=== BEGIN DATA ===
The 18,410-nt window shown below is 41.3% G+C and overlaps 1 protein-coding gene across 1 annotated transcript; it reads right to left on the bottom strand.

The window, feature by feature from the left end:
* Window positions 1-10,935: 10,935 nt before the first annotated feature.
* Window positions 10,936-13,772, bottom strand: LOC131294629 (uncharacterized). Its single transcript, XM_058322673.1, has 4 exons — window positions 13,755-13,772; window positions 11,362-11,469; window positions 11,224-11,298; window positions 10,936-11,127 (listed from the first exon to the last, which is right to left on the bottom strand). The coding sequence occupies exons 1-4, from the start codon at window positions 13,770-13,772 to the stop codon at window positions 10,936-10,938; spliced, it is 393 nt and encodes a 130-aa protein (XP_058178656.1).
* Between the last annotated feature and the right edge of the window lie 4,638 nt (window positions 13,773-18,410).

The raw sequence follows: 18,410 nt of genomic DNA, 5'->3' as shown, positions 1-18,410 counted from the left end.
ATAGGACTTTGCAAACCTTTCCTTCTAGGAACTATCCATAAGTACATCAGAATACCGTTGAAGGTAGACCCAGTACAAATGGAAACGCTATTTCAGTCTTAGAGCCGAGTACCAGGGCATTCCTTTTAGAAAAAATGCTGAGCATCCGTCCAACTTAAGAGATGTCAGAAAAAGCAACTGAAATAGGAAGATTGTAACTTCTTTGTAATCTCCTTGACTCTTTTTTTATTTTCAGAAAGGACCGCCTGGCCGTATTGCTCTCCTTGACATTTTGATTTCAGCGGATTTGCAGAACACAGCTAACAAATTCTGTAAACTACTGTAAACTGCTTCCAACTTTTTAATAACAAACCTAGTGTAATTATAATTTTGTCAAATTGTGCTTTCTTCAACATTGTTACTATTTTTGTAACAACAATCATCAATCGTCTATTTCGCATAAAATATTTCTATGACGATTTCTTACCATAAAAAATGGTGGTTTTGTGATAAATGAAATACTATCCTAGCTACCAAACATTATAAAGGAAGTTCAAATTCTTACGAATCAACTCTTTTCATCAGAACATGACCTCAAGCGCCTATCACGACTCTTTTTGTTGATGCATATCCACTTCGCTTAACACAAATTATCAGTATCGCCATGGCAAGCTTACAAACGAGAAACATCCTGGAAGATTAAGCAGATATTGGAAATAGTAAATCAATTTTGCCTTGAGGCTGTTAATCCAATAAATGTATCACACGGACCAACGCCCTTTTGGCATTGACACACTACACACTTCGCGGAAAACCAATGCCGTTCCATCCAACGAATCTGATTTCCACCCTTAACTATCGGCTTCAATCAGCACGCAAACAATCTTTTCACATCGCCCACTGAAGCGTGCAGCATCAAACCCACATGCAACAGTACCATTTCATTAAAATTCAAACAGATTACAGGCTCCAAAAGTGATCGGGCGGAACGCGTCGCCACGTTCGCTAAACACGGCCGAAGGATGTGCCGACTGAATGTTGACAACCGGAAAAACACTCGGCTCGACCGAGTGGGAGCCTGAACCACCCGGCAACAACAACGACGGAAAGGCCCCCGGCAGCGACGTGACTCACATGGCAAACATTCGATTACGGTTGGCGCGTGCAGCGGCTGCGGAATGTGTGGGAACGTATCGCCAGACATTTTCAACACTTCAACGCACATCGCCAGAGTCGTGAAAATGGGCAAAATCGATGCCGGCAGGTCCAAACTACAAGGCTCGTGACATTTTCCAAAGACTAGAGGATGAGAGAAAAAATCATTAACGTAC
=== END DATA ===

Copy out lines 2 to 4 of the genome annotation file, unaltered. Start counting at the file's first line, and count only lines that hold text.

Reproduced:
The window, feature by feature from the left end:
* Window positions 1-10,935: 10,935 nt before the first annotated feature.
* Window positions 10,936-13,772, bottom strand: LOC131294629 (uncharacterized). Its single transcript, XM_058322673.1, has 4 exons — window positions 13,755-13,772; window positions 11,362-11,469; window positions 11,224-11,298; window positions 10,936-11,127 (listed from the first exon to the last, which is right to left on the bottom strand). The coding sequence occupies exons 1-4, from the start codon at window positions 13,770-13,772 to the stop codon at window positions 10,936-10,938; spliced, it is 393 nt and encodes a 130-aa protein (XP_058178656.1).